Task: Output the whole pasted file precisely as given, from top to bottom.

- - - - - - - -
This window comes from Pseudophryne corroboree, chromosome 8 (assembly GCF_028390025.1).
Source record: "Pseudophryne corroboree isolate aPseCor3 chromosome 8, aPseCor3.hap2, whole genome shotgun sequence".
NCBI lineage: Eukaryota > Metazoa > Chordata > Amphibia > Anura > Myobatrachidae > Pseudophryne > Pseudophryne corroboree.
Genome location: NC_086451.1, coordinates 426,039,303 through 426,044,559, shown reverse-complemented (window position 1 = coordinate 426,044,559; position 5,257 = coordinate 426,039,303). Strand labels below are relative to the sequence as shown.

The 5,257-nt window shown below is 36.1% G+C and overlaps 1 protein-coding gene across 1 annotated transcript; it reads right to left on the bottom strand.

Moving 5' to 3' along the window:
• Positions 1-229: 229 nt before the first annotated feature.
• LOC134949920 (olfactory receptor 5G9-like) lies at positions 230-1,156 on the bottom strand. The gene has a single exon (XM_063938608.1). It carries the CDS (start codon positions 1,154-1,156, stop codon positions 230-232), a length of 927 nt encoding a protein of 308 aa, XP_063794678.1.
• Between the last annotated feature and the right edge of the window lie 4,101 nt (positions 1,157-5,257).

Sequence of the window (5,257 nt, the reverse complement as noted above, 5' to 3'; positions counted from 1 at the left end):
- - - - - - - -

This window comes from Pseudophryne corroboree, chromosome 8 (assembly GCF_028390025.1).
Source record: "Pseudophryne corroboree isolate aPseCor3 chromosome 8, aPseCor3.hap2, whole genome shotgun sequence".
NCBI lineage: Eukaryota > Metazoa > Chordata > Amphibia > Anura > Myobatrachidae > Pseudophryne > Pseudophryne corroboree.
Genome location: NC_086451.1, coordinates 426,039,303 through 426,044,559, shown reverse-complemented (window position 1 = coordinate 426,044,559; position 5,257 = coordinate 426,039,303). Strand labels below are relative to the sequence as shown.

The 5,257-nt window shown below is 36.1% G+C and overlaps 1 protein-coding gene across 1 annotated transcript; it reads right to left on the bottom strand.

Moving 5' to 3' along the window:
• Positions 1-229: 229 nt before the first annotated feature.
• LOC134949920 (olfactory receptor 5G9-like) lies at positions 230-1,156 on the bottom strand. The gene has a single exon (XM_063938608.1). It carries the CDS (start codon positions 1,154-1,156, stop codon positions 230-232), a length of 927 nt encoding a protein of 308 aa, XP_063794678.1.
• Between the last annotated feature and the right edge of the window lie 4,101 nt (positions 1,157-5,257).

Sequence of the window (5,257 nt, the reverse complement as noted above, 5' to 3'; positions counted from 1 at the left end):